ELIZABETH D. SCHEIBEL, DISTRICT ATTORNEY: The investigation revealed relentless activity directed toward Phoebe, designed to humiliate her and to make it impossible for her to remain at school.

AZUZ: On January 14th, after what prosecutors say was almost three months of abuse, Prince committed suicide. It happened on what was described as a "torturous day" for her, when she was harassed on her walk home and before that at school.

SCHEIBEL: The harassment reported to have occurred that day in the school's library appears to have been conducted in the presence of a faculty member and several students, but went unreported to school administrators until after Phoebe's death. The actions or inactions of some adults at the school are troublesome.

AZUZ: Some people had tried to stop the harassment, according to the D.A. At least four students and faculty members had intervened at some point, but Scheibel says the school's code of conduct wasn't enforced well enough. She also said the harassment against Prince was common knowledge, and that the student's mother had complained to school officials twice. Since Prince's death, Massachusetts lawmakers have worked on an anti-bullying law, and officials at South Hadley High School have formed a task force aimed at stopping bullying.


Blog Promo

AZUZ: So, what can be done to stop bullying? Not just in Phoebe's case, in any instance of bullying? We'd like to hear your ideas. Weigh in on our blog at We look forward to hearing what you have to say.

Fast Facts

TOMEKA JONES, CNN STUDENT NEWS: Time for some Fast Facts. The Large Hadron Collider is, essentially, a giant science experiment. It's located near Geneva, Switzerland, about 330 feet underground. It was built to help scientists study the smallest known particles. The collider costs about $6.6 billion, and it's had a few setbacks since it began its work in September of 2008.


AZUZ: Scientists hope that the Large Hadron Collider, or LHC, will reveal some of secrets of the universe. The way to do that: smash particles together at the speed of light! Yesterday, they did it. It releases a lot of energy. Some were worried that releasing that much energy might cause the end of the world. So far, so good. Science expert Bill Nye gives us some more information on this kind of work.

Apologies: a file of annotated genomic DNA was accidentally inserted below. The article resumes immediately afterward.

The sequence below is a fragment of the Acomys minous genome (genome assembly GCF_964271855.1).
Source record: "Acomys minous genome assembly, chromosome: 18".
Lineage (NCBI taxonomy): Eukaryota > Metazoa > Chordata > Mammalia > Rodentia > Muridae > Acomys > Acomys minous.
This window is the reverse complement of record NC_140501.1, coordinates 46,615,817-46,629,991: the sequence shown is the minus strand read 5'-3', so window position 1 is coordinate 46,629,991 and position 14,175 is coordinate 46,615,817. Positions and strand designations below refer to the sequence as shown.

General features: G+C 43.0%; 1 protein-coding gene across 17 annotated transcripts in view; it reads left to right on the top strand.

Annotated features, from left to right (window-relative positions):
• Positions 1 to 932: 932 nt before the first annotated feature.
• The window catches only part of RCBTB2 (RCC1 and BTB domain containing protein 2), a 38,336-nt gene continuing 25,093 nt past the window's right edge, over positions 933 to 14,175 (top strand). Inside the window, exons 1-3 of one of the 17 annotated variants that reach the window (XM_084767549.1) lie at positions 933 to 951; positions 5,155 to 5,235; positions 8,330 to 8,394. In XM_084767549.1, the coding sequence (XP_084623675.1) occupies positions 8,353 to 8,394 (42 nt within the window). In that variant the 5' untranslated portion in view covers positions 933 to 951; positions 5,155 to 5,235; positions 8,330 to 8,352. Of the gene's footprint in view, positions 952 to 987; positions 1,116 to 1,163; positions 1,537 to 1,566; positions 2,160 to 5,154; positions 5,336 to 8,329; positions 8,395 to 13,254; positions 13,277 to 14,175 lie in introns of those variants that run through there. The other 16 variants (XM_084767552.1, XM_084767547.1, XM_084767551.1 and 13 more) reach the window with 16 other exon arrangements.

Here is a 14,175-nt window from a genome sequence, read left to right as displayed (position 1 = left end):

BILL NYE, THE SCIENCE GUY: And the idea is the only way to find out what's inside these things, as far as we can figure so far, is to try to knock them open. If you want to know what's inside an egg, you crack it. So, we're trying to get these things to smash apart. And the deal is we're about three times the energy in this particle accelerator in Switzerland and France that we've ever had before. And so, this magnetic field that you need to hold it all in is about a million, billion times stronger than the earth's magnetic field.

Before We Go

AZUZ: Before we go, baby chickens: so cute, so delicious... when they're made out of marshmallow! We're talking about Peeps, the popular Easter candy. The query of this contest: How many Peeps can you plow through in one minute? The winner took down eight and a half; that's one every seven seconds. But after you come down from that sugar rush, you might wonder why someone would want to bite through that much marshmallow.


AZUZ: We're gonna need some time to chew over the answer. And one thing's for sure: We don't wanna hear a peep out of anyone about the puns. If you want more, you'll have to chick out tomorrow's show. Whoo! I'm Carl Azuz for CNN Student News.